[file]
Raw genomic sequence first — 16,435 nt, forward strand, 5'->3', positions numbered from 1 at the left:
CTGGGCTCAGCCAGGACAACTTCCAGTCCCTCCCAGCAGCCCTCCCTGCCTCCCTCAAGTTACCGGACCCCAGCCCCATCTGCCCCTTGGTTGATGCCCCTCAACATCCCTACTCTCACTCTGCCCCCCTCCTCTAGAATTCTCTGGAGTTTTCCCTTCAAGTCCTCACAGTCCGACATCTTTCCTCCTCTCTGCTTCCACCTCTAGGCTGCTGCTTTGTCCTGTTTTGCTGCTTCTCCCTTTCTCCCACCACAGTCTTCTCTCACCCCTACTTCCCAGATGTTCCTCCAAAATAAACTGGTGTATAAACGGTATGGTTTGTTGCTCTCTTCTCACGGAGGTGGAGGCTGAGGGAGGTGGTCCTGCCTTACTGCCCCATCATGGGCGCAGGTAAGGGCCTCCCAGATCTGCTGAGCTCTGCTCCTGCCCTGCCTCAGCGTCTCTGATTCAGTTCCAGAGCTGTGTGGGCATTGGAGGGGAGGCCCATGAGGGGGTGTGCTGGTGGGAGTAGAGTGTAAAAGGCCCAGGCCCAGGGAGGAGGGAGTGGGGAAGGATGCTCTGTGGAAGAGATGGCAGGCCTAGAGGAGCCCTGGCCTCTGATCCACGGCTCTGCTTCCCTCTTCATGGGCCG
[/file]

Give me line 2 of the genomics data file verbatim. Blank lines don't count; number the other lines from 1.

CTGGGCTCAGCCAGGACAACTTCCAGTCCCTCCCAGCAGCCCTCCCTGCCTCCCTCAAGTTACCGGACCCCAGCCCCATCTGCCCCTTGGTTGATGCCCCTCAACATCCCTACTCTCACTCTGCCCCCCTCCTCTAGAATTCTCTGGAGTTTTCCCTTCAAGTCCTCACAGTCCGACATCTTTCCTCCTCTCTGCTTCCACCTCTAGGCTGCTGCTTTGTCCTGTTTTGCTGCTTCTCCCTTTCTCCCACCACAGTCTTCTCTCACCCCTACTTCCCAGATGTTCCTCCAAAATAAACTGGTGTATAAACGGTATGGTTTGTTGCTCTCTTCTCACGGAGGTGGAGGCTGAGGGAGGTGGTCCTGCCTTACTGCCCCATCATGGGCGCAGGTAAGGGCCTCCCAGATCTGCTGAGCTCTGCTCCTGCCCTGCCTCAGCGTCTCTGATTCAGTTCCAGAGCTGTGTGGGCATTGGAGGGGAGGCCCATGAGGGGGTGTGCTGGTGGGAGTAGAGTGTAAAAGGCCCAGGCCCAGGGAGGAGGGAGTGGGGAAGGATGCTCTGTGGAAGAGATGGCAGGCCTAGAGGAGCCCTGGCCTCTGATCCACGGCTCTGCTTCCCTCTTCATGGGCCG